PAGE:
BRITISH COLUMBIA – Vancouver-based BCGold Corp. says it has successfully dewatered the 7 level of the Engineer mine that had been submerged since the mine, located 32 km west of Atlin, closed in 1928. Air and water services have been re-established to the level, and the timber and track remain in excellent condition.
The company has also confirmed that the Engineer vein that extends for 173 metres on 7 level shows visible gold in three locations along the drift. BCGold said in a news release: The Engineer vein ranges from 0.5 metres to 1.0 metres in width for 157 metres along the 7 level drift. The vein dips vertically and exhibits similar textures and mineralogy to vein exposures in the main 5 level workings. … The [7 level] vein is open to the northeast along strike and is 0.6 metre wide in the northeast face. In the far southwest end of the drift the vein narrows to approximately 0.2 metre, which is consistent with 5 level.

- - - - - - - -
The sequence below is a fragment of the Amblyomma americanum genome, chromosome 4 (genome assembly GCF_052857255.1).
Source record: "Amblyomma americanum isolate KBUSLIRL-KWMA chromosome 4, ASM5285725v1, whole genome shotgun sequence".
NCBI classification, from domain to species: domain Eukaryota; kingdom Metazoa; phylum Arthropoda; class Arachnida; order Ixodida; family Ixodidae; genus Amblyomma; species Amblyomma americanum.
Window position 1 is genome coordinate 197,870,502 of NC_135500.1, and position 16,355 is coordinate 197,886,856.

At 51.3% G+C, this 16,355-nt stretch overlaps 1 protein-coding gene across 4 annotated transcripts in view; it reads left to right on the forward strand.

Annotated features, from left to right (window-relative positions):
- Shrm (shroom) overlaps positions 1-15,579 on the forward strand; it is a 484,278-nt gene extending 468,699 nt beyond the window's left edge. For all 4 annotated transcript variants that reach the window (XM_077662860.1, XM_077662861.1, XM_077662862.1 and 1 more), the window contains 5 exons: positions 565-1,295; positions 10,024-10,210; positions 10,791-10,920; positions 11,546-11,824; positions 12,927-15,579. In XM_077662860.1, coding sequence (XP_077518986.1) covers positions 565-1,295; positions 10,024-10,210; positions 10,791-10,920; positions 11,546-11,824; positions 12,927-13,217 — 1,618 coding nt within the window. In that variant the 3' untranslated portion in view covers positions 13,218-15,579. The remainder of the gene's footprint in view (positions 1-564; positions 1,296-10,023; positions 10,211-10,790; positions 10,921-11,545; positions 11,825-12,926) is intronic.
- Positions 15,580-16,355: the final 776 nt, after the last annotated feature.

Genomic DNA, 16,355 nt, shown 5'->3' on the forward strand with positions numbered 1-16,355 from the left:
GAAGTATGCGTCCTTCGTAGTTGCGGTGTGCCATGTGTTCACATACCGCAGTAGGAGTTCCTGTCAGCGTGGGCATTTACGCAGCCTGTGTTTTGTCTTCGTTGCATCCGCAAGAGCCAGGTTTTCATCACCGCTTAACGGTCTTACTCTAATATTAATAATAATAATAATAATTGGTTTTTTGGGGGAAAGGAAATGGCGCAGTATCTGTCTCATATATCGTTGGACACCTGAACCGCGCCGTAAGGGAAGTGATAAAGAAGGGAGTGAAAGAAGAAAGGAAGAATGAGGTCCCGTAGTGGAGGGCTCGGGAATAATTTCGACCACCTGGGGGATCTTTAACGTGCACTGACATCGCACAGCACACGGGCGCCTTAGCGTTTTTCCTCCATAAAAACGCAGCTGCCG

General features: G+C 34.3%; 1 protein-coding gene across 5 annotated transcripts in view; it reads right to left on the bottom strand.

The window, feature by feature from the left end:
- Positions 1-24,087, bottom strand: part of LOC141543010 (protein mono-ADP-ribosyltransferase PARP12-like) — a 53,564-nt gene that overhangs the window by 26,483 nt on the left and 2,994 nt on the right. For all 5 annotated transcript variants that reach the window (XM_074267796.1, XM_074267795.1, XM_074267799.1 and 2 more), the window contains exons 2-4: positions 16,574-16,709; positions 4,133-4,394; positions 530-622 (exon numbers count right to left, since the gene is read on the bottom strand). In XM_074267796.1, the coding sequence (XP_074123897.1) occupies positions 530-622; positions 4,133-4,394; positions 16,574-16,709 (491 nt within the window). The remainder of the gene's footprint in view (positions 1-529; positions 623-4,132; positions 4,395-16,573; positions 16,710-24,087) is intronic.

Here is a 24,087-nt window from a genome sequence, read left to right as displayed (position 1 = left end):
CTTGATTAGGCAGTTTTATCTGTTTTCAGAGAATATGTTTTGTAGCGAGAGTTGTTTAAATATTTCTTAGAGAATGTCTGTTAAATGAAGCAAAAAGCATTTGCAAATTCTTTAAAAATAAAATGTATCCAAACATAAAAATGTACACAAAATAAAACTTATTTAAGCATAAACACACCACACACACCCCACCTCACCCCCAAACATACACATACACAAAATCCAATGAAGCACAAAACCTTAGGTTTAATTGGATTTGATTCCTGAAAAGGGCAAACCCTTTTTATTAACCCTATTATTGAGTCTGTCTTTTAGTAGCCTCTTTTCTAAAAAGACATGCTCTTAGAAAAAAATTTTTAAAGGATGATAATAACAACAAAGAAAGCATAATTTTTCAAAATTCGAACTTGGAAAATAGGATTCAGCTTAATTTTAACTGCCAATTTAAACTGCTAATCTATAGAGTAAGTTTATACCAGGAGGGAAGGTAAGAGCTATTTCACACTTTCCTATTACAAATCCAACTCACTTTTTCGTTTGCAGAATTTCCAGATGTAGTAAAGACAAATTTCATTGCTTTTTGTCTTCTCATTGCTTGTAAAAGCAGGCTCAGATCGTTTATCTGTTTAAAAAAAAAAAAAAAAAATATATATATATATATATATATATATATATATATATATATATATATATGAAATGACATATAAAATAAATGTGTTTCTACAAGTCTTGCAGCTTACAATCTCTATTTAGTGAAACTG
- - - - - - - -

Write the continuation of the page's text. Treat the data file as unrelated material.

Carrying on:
BCGold also collected several high grade gold specimens from surface trenching along the Shaft vein 215 metres northeast of the Engineer vein. The Shaft vein occurs as a northwest striking, steeply dipping 0.3 to 0.8-metre-wide quartz and calcite vein with occasional coarse free gold. The Shaft Vein has been traced by surface trenching for over 50 metres along strike and is known to extend more than 113 metres below surface to 5 level where the company collected a high grade grab sample that assayed 860 g/t Au and 1,774 g/t Ag in 2008. A 28-metre-deep shaft was excavated on Shaft vein in the late 1920s. The Shaft vein has never been drill tested.
Please visit BCGoldCorp.com to read about BCGold’s strategy for exploration and development of the Engineer gold mine.